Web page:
During the winter, Badrinath's 45 kg of gold and 35 kg of silver is kept at the Narsingh temple in Joshimath, located about half a kilometre from the houses which have developed cracks because of the subsidence.
The sinking of Joshimath has created a major problem for custodians of the Badrinath temple, which is considered one of the most revered shrines in the country.
The gold and silver which have been received as offerings at the Badrinath temple are kept inside a special vault when its portals are opened for pilgrims during the summer months.
In winter, the temple doors are shut and the gold and silver are brought down to be kept inside the premises of the Narsingh temple in Joshimath.
This year, the trustees of the Badrinath temple find themselves accosted by an unexpected problem.
The subsidence in Joshimath has reached such alarming proportions that major cracks have appeared in houses located just half a kilometre away from the Narsingh temple.
Temple authorities are apprehensive that cracks may well appear in the Narsingh temple complex.
Heavy snowfall in Badrinath has worsened the situation triggering off fears that the snow could well be accompanied by avalanches.
A statement reportedly made by Badrinath-Kedarnath Temples Committee Chairman Ajendra Ajay has also upset residents.
Ajay expressed concern where the 45 kilograms of gold and 35 kilograms of silver should be kept in case the Narsingh temple developed cracks.
'There are no cracks yet in the Narsingh temple and its premises. But as a precautionary step we have to come up with an alternative plan where to shift these riches,' Ajay reportedly said.
Amongst the locations explored as part of a standby plan was the nearby town of Pandukeshwar. But that was shot down in favour of a guest house in Pipalkoti as it was found to be a safer, more secure, venue.
"We are all going through such a difficult time. For old people and young children it seems like an unending trauma. Instead of showing concern for the public, the temple committee is worried about where to keep their gold and silver," says an elderly widow in Joshimath.
"They should have used the money for the welfare of the people," says Raturi. What can be a greater calamity than this? People have lost their homes and livelihood and do not know who to turn to. Instead, they are making plans about where to keep their riches."
Ashok Saklani, who has been associated with the temple trust for several years and presently runs a shop outside the Narsingh temple, feels such criticism is very harsh.
"The trust's primary responsibility is towards the effective running of the temple and to ensure that all prayers and other activities take place in a proper manner. The temple trustees are indeed taking care of the poor and destitute to the best of their ability," says Saklani.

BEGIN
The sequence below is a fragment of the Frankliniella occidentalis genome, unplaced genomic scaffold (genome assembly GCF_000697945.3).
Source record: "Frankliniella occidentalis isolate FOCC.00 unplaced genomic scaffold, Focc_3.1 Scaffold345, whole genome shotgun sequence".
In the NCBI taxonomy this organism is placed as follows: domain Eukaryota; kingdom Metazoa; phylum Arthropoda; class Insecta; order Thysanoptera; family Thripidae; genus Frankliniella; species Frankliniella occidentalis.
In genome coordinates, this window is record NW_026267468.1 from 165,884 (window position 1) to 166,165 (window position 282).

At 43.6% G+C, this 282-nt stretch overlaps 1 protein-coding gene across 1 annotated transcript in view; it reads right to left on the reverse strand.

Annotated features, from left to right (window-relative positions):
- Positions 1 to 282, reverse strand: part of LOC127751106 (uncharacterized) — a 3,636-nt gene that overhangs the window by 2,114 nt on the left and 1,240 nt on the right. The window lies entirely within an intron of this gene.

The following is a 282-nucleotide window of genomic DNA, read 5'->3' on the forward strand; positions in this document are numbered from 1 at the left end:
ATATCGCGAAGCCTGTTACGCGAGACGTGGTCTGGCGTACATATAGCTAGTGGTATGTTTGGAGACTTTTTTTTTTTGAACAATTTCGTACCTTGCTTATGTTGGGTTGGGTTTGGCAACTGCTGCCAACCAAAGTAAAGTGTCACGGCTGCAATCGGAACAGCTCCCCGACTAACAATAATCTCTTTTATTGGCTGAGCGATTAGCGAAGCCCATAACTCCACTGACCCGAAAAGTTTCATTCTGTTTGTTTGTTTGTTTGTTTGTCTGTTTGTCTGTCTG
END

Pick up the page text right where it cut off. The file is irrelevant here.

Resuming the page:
Both Ajay and Sanklani have placed their trust in 'Badri Vishal' and believe 'He will protect them and see through this difficult period.'
There is also a debate whether the gold, silver and other treasures valued at crores of rupees should be handed over to the government in the light of an emergency.
Joshimath is also the seat for Jyotirmath, one of the four maths established by Adi Shankaracharya in the eighth century with an ancient Kalpavriksha tree under which he gained spiritual enlightment.
Adi Mukteshwaranand, the Shankaracharya of Jyotirmath, moved the Supreme Court to get the court to provide relief to the public, but the court ordered that the case be heard in the Nainital high court instead.
The Shankaracharya has not minced words in his criticism for the state government for not showing sufficient empathy for the public.
'Joshimath symbolises the essence of Sanatan Dharam,' the Shankaracharya has said. 'It seems as though our religious beliefs and the sufferings of the public are of less consequence than saving NTPC which is responsible for this disaster.'
'We need to have an impartial enquiry into this disaster,' the Shankaracharya asserted.
"A Kafkasque nightmare seems to have overtaken our city," says Kamal Raturi, secretary, Joshimath Bachao Sangharsh Samiti. "The state government has not reached out to the public. CM (Pushkar) Dhami made two brief visits to our town, but interacted only with officials."
"We want the central government to declare this to be a national disaster and give the residents compensation on the lines of what the National Disaster Act has outlined in 2007," insists Raturi.
Residents living in unsafe homes move to safer accomodation during the night only to return to their homes in the day time.
"We have made a suggestion to the state officials to move us to two or three safe places all located very close to Joshimath till such time as the situation settles down," says Rasturi, "but they have not responded."
Feature Presentation: Ashish Narsale/Rediff.com